Scrap silver

Thursday, October 06, 2011

So the market waits with bated breath for Trichet's last meeting as ECB President. TMM must say they are glad to see the back of him - over the years he has inflicted significant damage to their P&Ls on a consistent basis. While TMM strongly believe that given the weakening in the European PMIs that the ECB must cut - in particular to provide global cover for the BoE and Fed to embark upon a new round of QE - history would dictate that the ECB stubbornly refuse to cut until it is too late. We hope we are wrong here and that the ECB have seen the light, but given the risks, TMM have lightened up with a view to buy a dip in risk.

But now onto one of TMM's favorite subjects - precious metals. While our opinions remain divided on gold, we think our previous comments on platinum and palladium weren't too far off the mark - performance was good in 2H 2010 and the downside was gappy as predicted. Which leaves us with one metal left and that's silver which TMM thinks is still profoundly overpriced even 40% down from the highs of this year.

Much like PGMs silver is a pseudo precious metal. Gold gets a bid from any or all of: central banks, Congolese warlords, Chinese retail, Indian weddings and The Illuminati, with industrial uses not really being that big a part of the picture. Any sort of analysis of demand misses the point as soon as you are above marginal cash costs, which in for gold are now above $1000 for higher cash cost operations.

If you get the GFMS data or the data from the Silver Institute, silver is about 50% industrial demand of which 20% is from photography - a dying business if ever there was one. Similarly silverware appears on the decline and the only thing keeping silver up is demand in ETFs/investment and the like. So far so good - basically it's got horrible fundamentals on the industrial side, but the investment demand is fine, right?


Well, no, it isn't. You see silver, unlike PGMs, does not come from the godforsaken political and labor relations minefield known as South Africa. It is mostly mined in stable places in Latam and Australia and production has been rising steadily - not least of all because silver is a by-product of making other stuff.

So supply has been going bananas and cash costs, thanks to the by-product game, are $5 per ounce - about 15% of the current spot price. By way of comparison many industrial metals aren't that far above cash cost now. If you're looking for something that performs due to cost push pressures, silver is not it.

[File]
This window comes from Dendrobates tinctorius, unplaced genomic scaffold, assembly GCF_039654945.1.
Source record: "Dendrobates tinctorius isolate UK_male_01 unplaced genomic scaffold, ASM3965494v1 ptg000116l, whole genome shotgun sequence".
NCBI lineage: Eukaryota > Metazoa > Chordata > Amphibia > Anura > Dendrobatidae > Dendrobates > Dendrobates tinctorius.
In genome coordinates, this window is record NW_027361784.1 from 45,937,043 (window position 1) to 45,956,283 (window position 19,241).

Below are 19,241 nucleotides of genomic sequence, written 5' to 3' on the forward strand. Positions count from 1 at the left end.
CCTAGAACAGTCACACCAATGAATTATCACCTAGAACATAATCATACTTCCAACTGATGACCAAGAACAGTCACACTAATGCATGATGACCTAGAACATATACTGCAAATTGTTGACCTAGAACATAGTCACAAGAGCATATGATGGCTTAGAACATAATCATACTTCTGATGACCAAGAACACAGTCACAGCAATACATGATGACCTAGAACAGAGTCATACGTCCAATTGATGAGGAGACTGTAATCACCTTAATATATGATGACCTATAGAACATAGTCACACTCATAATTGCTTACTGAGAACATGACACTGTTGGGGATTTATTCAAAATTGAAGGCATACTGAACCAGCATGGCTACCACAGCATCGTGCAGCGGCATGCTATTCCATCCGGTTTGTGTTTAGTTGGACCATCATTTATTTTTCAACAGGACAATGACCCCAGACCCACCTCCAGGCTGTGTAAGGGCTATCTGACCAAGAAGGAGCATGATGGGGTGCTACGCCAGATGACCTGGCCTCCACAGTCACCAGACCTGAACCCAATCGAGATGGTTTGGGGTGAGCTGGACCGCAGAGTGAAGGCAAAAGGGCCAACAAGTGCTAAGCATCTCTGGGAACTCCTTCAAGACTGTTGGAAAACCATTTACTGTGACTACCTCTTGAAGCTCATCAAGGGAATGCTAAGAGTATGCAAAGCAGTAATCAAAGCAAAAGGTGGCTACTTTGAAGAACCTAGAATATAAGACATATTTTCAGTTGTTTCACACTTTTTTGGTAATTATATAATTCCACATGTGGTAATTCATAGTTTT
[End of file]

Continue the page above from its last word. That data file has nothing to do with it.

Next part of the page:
TMM used a very quick lift of the Silver Institute data to work out how much investment demand is required to balance the market for 2011 and 2012 and compare that to ETF flows and the picture is not pretty. ETFs aren't everything, but 50 million ounces have bled out of the ETF market this year while there is a requirement for 214 million ounces in demand to fill in order to achieve balance in the market.

So with cash costs about 80% down from here and pending collosal oversupply, TMM can't work out why people like this metal. If you want something with cash cost support, buy some PGMs. If you want to trade monetary debasement, buy gold. And if you're not comfortable with all that metals risk, short some silver because this market makes absolutely no sense.

Posted by Polemic at 10:43 AM  

20 comments:

I don't want to gloat guys, but seriously, is there a more honest lady out there then my lady betty?

ps....thats wife material!

Amplitudeinthehouse said...
12:53 PM  

silver = poor mans gold

but do remember that when the gold standard was upon us, Silver was usually the medium of exchange for the average person/transaction, since gold was too expensive (Silver Dollar etc)

I'd buy it again at $20.

abee crombie said...
1:07 PM  

Tom Demark at bloomberg.com/video/77024934

Excellent. He said Tue. Wed was shorts covering, looking for mkt to go down again and then go long Thur or Friday?

Anonymous said...
3:06 PM  

Excellent note - preaching to the converted. The technical setup also suggests that the residual optimism in silver is about to be crushed.